Movie review: Gangster Squad
January 17, 2013
Gangster Squad had potential. Not the blow-you-out-of-your-seats potential, and certainly not summer-blockbuster potential, but maybe future-cult-favorite potential. That potential was as unrealized as an unlit match. Looks pretty, but does not get the job done.
The cast was so promising with Emma Stone, Ryan Gosling, Josh Brolin, Sean Penn, Giovanni Ribisi, and Nick Nolte. All have some history of acting. Yet somehow each only appears to try. And by try I mean not really try at all. Case in point: Ryan Gosling and Emma Stone have fantastic chemistry with each other in Crazy Stupid Love. The pair reunited is why I wanted to see Gangster Squad. They are both still ridiculously attractive; however, neither can muster anything more than puppy-dog eyes as emotion in this movie. Pretty did not get the job done.
Josh Brolin stars as the Sgt. John O’Mara, a determined veteran willing to fight the L.A. Chief of Police’s war against the local mafia. The main boss running the city’s underground rackets is Mickey Cohen, played by an overly made-up Sean Penn. To his credit, Penn does animate mobster Mickey Cohen with vigor. He’s brutal, ruthlessly ambitious, and angry; anger being only emotion he can show through the twenty-two pounds of makeup he wears. Penn winds up looking like a comic book villain with a case of megalomania. On the other hand, Josh Brolin looks perpetually constipated, and he can’t blame the makeup. I don’t know which is worse. Ugly doesn’t get the job done either.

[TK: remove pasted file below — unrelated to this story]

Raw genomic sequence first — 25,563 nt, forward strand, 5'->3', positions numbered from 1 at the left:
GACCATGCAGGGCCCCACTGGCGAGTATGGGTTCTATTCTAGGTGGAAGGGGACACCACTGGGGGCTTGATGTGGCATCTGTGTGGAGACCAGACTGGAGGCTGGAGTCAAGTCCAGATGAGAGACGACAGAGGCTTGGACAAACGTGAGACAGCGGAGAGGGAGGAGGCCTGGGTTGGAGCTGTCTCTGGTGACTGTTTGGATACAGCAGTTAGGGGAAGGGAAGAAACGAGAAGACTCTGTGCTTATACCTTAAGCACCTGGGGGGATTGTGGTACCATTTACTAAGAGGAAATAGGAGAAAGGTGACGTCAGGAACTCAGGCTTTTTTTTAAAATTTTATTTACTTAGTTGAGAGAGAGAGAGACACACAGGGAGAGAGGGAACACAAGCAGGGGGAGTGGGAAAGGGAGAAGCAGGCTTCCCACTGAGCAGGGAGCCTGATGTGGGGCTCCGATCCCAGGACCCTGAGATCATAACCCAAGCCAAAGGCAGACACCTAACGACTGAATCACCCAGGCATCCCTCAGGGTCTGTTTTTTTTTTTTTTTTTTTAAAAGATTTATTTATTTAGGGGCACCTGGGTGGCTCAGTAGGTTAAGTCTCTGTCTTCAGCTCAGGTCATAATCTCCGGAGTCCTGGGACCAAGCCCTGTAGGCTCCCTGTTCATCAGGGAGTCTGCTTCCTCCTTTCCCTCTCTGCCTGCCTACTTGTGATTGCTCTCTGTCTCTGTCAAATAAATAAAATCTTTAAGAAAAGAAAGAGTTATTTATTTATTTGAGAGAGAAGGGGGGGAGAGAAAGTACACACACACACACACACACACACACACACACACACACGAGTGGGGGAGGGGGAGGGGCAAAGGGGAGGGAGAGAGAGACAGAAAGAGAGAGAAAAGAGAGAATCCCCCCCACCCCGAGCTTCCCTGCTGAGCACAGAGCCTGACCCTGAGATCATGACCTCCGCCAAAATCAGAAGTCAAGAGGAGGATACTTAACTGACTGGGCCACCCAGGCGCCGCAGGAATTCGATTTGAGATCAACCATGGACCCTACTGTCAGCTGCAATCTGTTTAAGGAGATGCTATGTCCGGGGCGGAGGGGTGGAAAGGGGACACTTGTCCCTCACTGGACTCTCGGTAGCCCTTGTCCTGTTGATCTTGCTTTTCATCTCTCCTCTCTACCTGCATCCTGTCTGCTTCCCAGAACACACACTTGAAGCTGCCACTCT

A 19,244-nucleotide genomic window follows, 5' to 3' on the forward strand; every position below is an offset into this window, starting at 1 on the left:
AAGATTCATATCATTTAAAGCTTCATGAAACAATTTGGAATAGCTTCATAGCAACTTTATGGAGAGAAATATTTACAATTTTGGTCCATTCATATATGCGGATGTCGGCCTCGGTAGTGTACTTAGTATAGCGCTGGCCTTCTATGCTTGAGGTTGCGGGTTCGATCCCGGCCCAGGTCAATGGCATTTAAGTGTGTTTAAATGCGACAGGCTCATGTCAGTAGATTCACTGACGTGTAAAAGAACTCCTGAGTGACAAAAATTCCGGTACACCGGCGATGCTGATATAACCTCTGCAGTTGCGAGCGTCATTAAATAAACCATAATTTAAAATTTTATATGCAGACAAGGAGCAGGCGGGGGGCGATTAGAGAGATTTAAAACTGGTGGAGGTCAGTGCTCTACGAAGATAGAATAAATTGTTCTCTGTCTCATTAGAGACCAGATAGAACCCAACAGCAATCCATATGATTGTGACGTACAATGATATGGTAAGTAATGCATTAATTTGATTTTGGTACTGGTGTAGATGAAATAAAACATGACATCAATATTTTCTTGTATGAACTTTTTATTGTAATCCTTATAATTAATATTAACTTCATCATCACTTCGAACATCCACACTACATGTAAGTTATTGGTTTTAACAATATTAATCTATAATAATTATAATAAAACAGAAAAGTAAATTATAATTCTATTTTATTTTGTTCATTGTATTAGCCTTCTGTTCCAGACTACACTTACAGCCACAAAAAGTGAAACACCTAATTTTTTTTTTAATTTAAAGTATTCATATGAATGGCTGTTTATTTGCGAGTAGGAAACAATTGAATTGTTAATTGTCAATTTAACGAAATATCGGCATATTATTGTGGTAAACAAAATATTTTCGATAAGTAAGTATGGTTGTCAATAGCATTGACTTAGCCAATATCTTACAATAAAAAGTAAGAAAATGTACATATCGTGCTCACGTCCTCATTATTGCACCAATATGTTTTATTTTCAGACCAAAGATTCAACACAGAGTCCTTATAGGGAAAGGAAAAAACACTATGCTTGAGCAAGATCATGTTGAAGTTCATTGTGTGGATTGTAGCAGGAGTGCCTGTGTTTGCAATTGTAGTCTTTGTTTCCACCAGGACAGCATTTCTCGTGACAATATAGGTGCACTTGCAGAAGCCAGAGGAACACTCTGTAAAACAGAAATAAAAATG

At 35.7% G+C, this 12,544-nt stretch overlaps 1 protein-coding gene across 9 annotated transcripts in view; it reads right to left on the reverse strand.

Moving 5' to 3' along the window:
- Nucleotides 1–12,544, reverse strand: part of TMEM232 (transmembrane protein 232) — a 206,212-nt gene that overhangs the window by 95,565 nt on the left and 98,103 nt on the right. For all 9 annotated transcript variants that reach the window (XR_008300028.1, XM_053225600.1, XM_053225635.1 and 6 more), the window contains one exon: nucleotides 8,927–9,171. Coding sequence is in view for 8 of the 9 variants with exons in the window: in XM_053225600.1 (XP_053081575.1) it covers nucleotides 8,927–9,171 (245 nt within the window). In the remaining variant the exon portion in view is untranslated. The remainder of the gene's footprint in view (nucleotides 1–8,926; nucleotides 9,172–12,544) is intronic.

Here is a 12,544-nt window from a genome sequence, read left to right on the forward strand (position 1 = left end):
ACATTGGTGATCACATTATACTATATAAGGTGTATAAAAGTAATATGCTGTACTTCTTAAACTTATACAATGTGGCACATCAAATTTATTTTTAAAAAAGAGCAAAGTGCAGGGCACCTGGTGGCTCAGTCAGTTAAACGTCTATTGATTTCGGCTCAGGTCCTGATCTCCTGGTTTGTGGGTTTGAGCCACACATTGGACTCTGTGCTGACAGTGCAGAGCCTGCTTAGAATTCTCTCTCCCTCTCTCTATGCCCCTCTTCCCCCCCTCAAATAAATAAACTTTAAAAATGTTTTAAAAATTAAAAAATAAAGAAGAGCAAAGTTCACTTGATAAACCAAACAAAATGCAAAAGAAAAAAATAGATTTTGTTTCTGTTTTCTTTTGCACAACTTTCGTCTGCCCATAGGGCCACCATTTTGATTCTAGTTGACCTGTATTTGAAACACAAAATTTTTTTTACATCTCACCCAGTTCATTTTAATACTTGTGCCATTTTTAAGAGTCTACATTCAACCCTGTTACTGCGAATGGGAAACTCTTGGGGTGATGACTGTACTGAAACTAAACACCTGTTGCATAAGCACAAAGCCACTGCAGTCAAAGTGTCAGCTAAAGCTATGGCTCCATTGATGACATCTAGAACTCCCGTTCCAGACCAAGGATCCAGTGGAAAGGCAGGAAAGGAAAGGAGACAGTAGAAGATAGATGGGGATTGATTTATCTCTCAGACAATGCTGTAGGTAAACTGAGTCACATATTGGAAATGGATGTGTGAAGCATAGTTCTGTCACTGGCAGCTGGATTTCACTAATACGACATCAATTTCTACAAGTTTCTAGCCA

Gosling plays one of Brolin’s “gangster squad”, the rebels of the police force who forgo their badges while knocking off Cohen’s joints. He’s just not convincing as a vigilante, possibly due to his effervescent youth, maybe because he’s not trying. Like I mentioned before, he can’t even get visibly excited about Emma Stone, who plays Cohen’s main girl Grace Faraday.
I poked around a little and discovered that director Rueben Fleischer has directed one other feature film, Zombieland. That’s a comedy about zombies. This is a period piece from 1949. I think Fleischer may have been out of his comfort zone. The two similarities of his films are the red-headed Stone and graphic gun violence.
Also, the plot could have come from a shelf of mob movies and wannabe film noirs. It’s as original as white bread. There is a slip of a subtext about coming home from war and being uncomfortable in the normalcy of 1949. I suspect the director meant to go somewhere meaningful, but got lost somewhere in Hollywood land along the way.
To be fair, Gangster Squad was not terrible to watch—there’s a handful of funny moments, and some stylistic choices that were sound, like color saturation and set design. So it’s a great Netflix choice when you’ve gotten done with all of this year’s Oscar nominated films. And maybe some of the upcoming summer releases, too.